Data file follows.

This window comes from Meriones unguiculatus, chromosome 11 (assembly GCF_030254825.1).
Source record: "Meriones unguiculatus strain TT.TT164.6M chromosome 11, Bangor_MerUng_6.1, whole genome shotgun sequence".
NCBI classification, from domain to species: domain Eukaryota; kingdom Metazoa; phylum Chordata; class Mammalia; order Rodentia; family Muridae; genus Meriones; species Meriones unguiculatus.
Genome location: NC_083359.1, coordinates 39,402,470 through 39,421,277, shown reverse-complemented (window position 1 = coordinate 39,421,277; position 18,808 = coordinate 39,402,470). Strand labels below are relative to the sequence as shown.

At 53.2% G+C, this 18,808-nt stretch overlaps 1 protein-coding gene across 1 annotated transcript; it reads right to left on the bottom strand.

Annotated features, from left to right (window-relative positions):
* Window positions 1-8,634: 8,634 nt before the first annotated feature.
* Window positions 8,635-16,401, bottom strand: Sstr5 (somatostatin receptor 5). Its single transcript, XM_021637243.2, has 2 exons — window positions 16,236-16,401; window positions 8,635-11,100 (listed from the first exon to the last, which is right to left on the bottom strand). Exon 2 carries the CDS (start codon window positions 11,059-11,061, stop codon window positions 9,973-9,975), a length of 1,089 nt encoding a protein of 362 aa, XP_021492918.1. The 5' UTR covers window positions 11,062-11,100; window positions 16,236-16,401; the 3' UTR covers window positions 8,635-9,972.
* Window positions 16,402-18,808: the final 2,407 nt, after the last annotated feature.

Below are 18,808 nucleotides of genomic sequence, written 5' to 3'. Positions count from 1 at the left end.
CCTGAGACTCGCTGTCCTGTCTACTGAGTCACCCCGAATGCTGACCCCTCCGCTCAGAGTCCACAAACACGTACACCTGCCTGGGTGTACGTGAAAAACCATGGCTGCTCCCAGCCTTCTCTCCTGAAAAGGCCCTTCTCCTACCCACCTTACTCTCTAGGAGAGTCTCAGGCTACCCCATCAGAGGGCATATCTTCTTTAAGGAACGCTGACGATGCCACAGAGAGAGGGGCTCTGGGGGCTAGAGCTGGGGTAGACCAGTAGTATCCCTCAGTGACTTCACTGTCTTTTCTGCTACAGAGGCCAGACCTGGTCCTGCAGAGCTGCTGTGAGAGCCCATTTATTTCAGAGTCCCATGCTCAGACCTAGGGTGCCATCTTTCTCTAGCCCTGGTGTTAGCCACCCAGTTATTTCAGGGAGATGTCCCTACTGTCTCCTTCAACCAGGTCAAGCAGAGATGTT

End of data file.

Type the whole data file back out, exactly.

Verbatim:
This window comes from Meriones unguiculatus, chromosome 11 (assembly GCF_030254825.1).
Source record: "Meriones unguiculatus strain TT.TT164.6M chromosome 11, Bangor_MerUng_6.1, whole genome shotgun sequence".
NCBI classification, from domain to species: domain Eukaryota; kingdom Metazoa; phylum Chordata; class Mammalia; order Rodentia; family Muridae; genus Meriones; species Meriones unguiculatus.
Genome location: NC_083359.1, coordinates 39,402,470 through 39,421,277, shown reverse-complemented (window position 1 = coordinate 39,421,277; position 18,808 = coordinate 39,402,470). Strand labels below are relative to the sequence as shown.

At 53.2% G+C, this 18,808-nt stretch overlaps 1 protein-coding gene across 1 annotated transcript; it reads right to left on the bottom strand.

Annotated features, from left to right (window-relative positions):
* Window positions 1-8,634: 8,634 nt before the first annotated feature.
* Window positions 8,635-16,401, bottom strand: Sstr5 (somatostatin receptor 5). Its single transcript, XM_021637243.2, has 2 exons — window positions 16,236-16,401; window positions 8,635-11,100 (listed from the first exon to the last, which is right to left on the bottom strand). Exon 2 carries the CDS (start codon window positions 11,059-11,061, stop codon window positions 9,973-9,975), a length of 1,089 nt encoding a protein of 362 aa, XP_021492918.1. The 5' UTR covers window positions 11,062-11,100; window positions 16,236-16,401; the 3' UTR covers window positions 8,635-9,972.
* Window positions 16,402-18,808: the final 2,407 nt, after the last annotated feature.

Below are 18,808 nucleotides of genomic sequence, written 5' to 3'. Positions count from 1 at the left end.
CCTGAGACTCGCTGTCCTGTCTACTGAGTCACCCCGAATGCTGACCCCTCCGCTCAGAGTCCACAAACACGTACACCTGCCTGGGTGTACGTGAAAAACCATGGCTGCTCCCAGCCTTCTCTCCTGAAAAGGCCCTTCTCCTACCCACCTTACTCTCTAGGAGAGTCTCAGGCTACCCCATCAGAGGGCATATCTTCTTTAAGGAACGCTGACGATGCCACAGAGAGAGGGGCTCTGGGGGCTAGAGCTGGGGTAGACCAGTAGTATCCCTCAGTGACTTCACTGTCTTTTCTGCTACAGAGGCCAGACCTGGTCCTGCAGAGCTGCTGTGAGAGCCCATTTATTTCAGAGTCCCATGCTCAGACCTAGGGTGCCATCTTTCTCTAGCCCTGGTGTTAGCCACCCAGTTATTTCAGGGAGATGTCCCTACTGTCTCCTTCAACCAGGTCAAGCAGAGATGTT